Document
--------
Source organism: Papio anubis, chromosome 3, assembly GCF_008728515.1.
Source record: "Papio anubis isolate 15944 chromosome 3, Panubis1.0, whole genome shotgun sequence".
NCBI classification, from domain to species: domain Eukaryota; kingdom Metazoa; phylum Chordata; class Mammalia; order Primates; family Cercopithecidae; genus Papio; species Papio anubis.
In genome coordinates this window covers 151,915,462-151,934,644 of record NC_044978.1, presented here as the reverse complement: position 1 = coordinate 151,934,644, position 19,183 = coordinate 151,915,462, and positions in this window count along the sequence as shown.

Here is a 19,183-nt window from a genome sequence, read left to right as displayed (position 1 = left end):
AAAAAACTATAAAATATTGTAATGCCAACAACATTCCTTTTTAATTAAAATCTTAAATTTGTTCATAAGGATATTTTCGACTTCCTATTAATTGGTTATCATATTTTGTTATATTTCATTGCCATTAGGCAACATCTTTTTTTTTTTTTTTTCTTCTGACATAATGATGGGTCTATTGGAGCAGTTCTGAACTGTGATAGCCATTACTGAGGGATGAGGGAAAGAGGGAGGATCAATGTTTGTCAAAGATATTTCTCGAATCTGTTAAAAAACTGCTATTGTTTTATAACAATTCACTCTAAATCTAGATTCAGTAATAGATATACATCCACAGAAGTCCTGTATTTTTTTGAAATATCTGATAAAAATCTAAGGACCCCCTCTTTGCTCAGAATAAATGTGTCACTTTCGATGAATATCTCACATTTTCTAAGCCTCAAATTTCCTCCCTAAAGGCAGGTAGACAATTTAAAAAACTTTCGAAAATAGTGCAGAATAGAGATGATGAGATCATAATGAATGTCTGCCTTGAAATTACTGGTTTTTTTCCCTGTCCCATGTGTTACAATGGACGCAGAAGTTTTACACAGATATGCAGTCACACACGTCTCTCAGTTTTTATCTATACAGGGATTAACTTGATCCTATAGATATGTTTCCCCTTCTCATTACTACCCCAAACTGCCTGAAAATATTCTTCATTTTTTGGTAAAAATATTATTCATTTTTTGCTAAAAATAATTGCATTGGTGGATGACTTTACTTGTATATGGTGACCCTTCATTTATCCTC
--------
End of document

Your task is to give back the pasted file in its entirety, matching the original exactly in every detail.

Source organism: Papio anubis, chromosome 3, assembly GCF_008728515.1.
Source record: "Papio anubis isolate 15944 chromosome 3, Panubis1.0, whole genome shotgun sequence".
NCBI classification, from domain to species: domain Eukaryota; kingdom Metazoa; phylum Chordata; class Mammalia; order Primates; family Cercopithecidae; genus Papio; species Papio anubis.
In genome coordinates this window covers 151,915,462-151,934,644 of record NC_044978.1, presented here as the reverse complement: position 1 = coordinate 151,934,644, position 19,183 = coordinate 151,915,462, and positions in this window count along the sequence as shown.

Here is a 19,183-nt window from a genome sequence, read left to right as displayed (position 1 = left end):
AAAAAACTATAAAATATTGTAATGCCAACAACATTCCTTTTTAATTAAAATCTTAAATTTGTTCATAAGGATATTTTCGACTTCCTATTAATTGGTTATCATATTTTGTTATATTTCATTGCCATTAGGCAACATCTTTTTTTTTTTTTTTTCTTCTGACATAATGATGGGTCTATTGGAGCAGTTCTGAACTGTGATAGCCATTACTGAGGGATGAGGGAAAGAGGGAGGATCAATGTTTGTCAAAGATATTTCTCGAATCTGTTAAAAAACTGCTATTGTTTTATAACAATTCACTCTAAATCTAGATTCAGTAATAGATATACATCCACAGAAGTCCTGTATTTTTTTGAAATATCTGATAAAAATCTAAGGACCCCCTCTTTGCTCAGAATAAATGTGTCACTTTCGATGAATATCTCACATTTTCTAAGCCTCAAATTTCCTCCCTAAAGGCAGGTAGACAATTTAAAAAACTTTCGAAAATAGTGCAGAATAGAGATGATGAGATCATAATGAATGTCTGCCTTGAAATTACTGGTTTTTTTCCCTGTCCCATGTGTTACAATGGACGCAGAAGTTTTACACAGATATGCAGTCACACACGTCTCTCAGTTTTTATCTATACAGGGATTAACTTGATCCTATAGATATGTTTCCCCTTCTCATTACTACCCCAAACTGCCTGAAAATATTCTTCATTTTTTGGTAAAAATATTATTCATTTTTTGCTAAAAATAATTGCATTGGTGGATGACTTTACTTGTATATGGTGACCCTTCATTTATCCTC